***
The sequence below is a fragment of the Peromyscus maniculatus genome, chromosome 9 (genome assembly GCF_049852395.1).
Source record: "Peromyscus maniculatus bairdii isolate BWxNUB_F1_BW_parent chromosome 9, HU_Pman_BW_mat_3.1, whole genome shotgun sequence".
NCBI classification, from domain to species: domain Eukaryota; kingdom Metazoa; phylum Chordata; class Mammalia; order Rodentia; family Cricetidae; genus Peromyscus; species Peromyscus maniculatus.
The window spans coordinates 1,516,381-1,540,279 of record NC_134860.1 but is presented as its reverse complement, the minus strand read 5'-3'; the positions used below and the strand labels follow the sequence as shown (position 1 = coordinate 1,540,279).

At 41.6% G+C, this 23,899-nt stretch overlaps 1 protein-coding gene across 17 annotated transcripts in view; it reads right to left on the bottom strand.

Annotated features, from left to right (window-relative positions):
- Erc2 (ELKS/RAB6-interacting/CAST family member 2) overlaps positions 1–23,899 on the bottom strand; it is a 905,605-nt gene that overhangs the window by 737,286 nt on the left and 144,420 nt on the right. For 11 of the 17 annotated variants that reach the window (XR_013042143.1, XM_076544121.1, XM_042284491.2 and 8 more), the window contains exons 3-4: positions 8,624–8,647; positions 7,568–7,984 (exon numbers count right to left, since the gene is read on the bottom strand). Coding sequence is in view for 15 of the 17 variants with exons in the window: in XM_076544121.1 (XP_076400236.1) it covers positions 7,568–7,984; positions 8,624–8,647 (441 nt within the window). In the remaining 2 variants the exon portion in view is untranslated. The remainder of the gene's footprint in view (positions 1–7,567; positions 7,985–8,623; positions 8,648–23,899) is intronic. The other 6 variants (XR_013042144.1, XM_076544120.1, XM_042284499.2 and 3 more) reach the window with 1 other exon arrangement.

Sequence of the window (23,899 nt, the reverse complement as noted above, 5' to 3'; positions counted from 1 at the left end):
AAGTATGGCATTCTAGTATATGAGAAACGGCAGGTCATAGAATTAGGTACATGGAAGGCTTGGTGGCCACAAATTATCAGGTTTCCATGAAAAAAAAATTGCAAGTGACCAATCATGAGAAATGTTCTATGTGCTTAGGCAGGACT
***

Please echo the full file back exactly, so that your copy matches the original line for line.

The sequence below is a fragment of the Peromyscus maniculatus genome, chromosome 9 (genome assembly GCF_049852395.1).
Source record: "Peromyscus maniculatus bairdii isolate BWxNUB_F1_BW_parent chromosome 9, HU_Pman_BW_mat_3.1, whole genome shotgun sequence".
NCBI classification, from domain to species: domain Eukaryota; kingdom Metazoa; phylum Chordata; class Mammalia; order Rodentia; family Cricetidae; genus Peromyscus; species Peromyscus maniculatus.
The window spans coordinates 1,516,381-1,540,279 of record NC_134860.1 but is presented as its reverse complement, the minus strand read 5'-3'; the positions used below and the strand labels follow the sequence as shown (position 1 = coordinate 1,540,279).

At 41.6% G+C, this 23,899-nt stretch overlaps 1 protein-coding gene across 17 annotated transcripts in view; it reads right to left on the bottom strand.

Annotated features, from left to right (window-relative positions):
- Erc2 (ELKS/RAB6-interacting/CAST family member 2) overlaps positions 1–23,899 on the bottom strand; it is a 905,605-nt gene that overhangs the window by 737,286 nt on the left and 144,420 nt on the right. For 11 of the 17 annotated variants that reach the window (XR_013042143.1, XM_076544121.1, XM_042284491.2 and 8 more), the window contains exons 3-4: positions 8,624–8,647; positions 7,568–7,984 (exon numbers count right to left, since the gene is read on the bottom strand). Coding sequence is in view for 15 of the 17 variants with exons in the window: in XM_076544121.1 (XP_076400236.1) it covers positions 7,568–7,984; positions 8,624–8,647 (441 nt within the window). In the remaining 2 variants the exon portion in view is untranslated. The remainder of the gene's footprint in view (positions 1–7,567; positions 7,985–8,623; positions 8,648–23,899) is intronic. The other 6 variants (XR_013042144.1, XM_076544120.1, XM_042284499.2 and 3 more) reach the window with 1 other exon arrangement.

Sequence of the window (23,899 nt, the reverse complement as noted above, 5' to 3'; positions counted from 1 at the left end):
AAGTATGGCATTCTAGTATATGAGAAACGGCAGGTCATAGAATTAGGTACATGGAAGGCTTGGTGGCCACAAATTATCAGGTTTCCATGAAAAAAAAATTGCAAGTGACCAATCATGAGAAATGTTCTATGTGCTTAGGCAGGACT